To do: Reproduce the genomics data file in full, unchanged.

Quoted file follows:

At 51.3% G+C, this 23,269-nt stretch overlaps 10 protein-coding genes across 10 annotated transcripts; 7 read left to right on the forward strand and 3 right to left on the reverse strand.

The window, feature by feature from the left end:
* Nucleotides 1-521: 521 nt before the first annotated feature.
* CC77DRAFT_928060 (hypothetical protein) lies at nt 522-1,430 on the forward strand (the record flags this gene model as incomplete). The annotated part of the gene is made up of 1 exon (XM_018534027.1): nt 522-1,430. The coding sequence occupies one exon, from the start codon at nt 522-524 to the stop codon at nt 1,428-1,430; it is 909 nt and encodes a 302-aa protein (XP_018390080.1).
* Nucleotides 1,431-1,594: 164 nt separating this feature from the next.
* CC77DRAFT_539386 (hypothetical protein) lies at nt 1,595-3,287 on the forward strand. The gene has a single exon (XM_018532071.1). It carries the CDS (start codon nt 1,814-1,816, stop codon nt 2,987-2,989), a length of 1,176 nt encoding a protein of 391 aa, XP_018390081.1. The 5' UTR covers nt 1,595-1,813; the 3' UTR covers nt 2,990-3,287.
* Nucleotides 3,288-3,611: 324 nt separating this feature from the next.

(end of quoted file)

At 51.3% G+C, this 23,269-nt stretch overlaps 10 protein-coding genes across 10 annotated transcripts; 7 read left to right on the forward strand and 3 right to left on the reverse strand.

The window, feature by feature from the left end:
* Nucleotides 1-521: 521 nt before the first annotated feature.
* CC77DRAFT_928060 (hypothetical protein) lies at nt 522-1,430 on the forward strand (the record flags this gene model as incomplete). The annotated part of the gene is made up of 1 exon (XM_018534027.1): nt 522-1,430. The coding sequence occupies one exon, from the start codon at nt 522-524 to the stop codon at nt 1,428-1,430; it is 909 nt and encodes a 302-aa protein (XP_018390080.1).
* Nucleotides 1,431-1,594: 164 nt separating this feature from the next.
* CC77DRAFT_539386 (hypothetical protein) lies at nt 1,595-3,287 on the forward strand. The gene has a single exon (XM_018532071.1). It carries the CDS (start codon nt 1,814-1,816, stop codon nt 2,987-2,989), a length of 1,176 nt encoding a protein of 391 aa, XP_018390081.1. The 5' UTR covers nt 1,595-1,813; the 3' UTR covers nt 2,990-3,287.
* Nucleotides 3,288-3,611: 324 nt separating this feature from the next.